The rates of sexually transmitted infections (STIs) reported every year by federal and state agencies have increased significantly over the last decade. As medical providers, it is our duty to ask ourselves why this is happening and how we can improve this current health care problem.
Back in the 1960s, the sexual revolution was brought to the forefront and the topic of sex was no longer as taboo. With the decades that went by, a feeling of sexual freedom and diversity in sexual orientation became more and more prevalent, but so did STIs. By the time we entered the ‘80s and ‘90s, we began to feel the global impact of HIV/AIDS. By the beginning of the millennium, we began to see an increasing number of syphilis cases among adults and in parallel, an increase in the number of congenital syphilis cases (an infection that is acquired by the newborn from the infected mother).
While we live in an era of incredible technological advancement and pharmaceutical success, the discovery of new drugs and vaccines do not seem to stop STIs from continuing to spread, causing illness or death. The most recent CDC report from 2017 estimated an annual 1.7 million cases of chlamydia trachomatis, more than half a million cases of gonorrhea, and approximately 30,000 cases of syphilis.
The HIV rate has significantly decreased since the illness was first recognized; however, in 2015 close to 1.1 million people at and above the age of 13 in the U.S. were living with the disease. Among these individuals, it is estimated that 160,000 live with HIV without any knowledge of their infection.
There are a multitude of reasons why we may be seeing an increase in STIs, including lack of accessibility to healthcare, poverty, drug abuse, and sex trafficking to name a few. Yet the one factor that can slow down this upward trend is a very simple one — becoming educated about the risks of acquisition of sexually transmitted infections.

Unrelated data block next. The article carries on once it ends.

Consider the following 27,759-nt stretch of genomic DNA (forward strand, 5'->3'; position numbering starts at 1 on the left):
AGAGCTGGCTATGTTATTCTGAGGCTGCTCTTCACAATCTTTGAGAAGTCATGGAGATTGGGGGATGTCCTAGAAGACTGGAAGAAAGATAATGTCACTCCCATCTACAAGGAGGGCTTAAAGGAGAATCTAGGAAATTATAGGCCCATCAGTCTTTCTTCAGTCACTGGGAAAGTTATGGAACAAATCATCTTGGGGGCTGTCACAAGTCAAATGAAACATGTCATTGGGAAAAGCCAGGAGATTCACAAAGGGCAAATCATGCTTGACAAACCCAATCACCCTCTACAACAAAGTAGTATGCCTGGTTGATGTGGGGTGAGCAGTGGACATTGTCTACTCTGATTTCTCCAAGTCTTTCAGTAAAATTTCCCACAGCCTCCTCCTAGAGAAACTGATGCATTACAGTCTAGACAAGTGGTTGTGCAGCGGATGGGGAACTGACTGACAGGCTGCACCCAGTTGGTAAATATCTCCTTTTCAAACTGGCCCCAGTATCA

Symptoms of an STI might seem benign initially or might go away with mild discomfort or without any therapy, but their consequences can be felt years later. In men, gonorrhea can manifest with urethritis (discharge and pain with urination) and anorectal lesions that will lead to future complications if left untreated. In turn, herpes (HSV-1 and HSV-2) is the virus that survives in a dormant stage inside your lymphatic nodes forever and reactivates when your immune system is weaker. Herpes, along with chlamydia, can bring major complications to young men and women such as infertility and chronic sexual dysfunctions. When talking about the lasting effects of syphilis, women should know that it can be linked to not only their fertility, but with the risk that their unborn child may carry the sequelae of the infection for the rest of their lives.
As a result, everyone — men and women alike — can benefit from improved sexual education and understanding the infectious risk existing out there and seeking immediate medical attention whenever you have any concerns.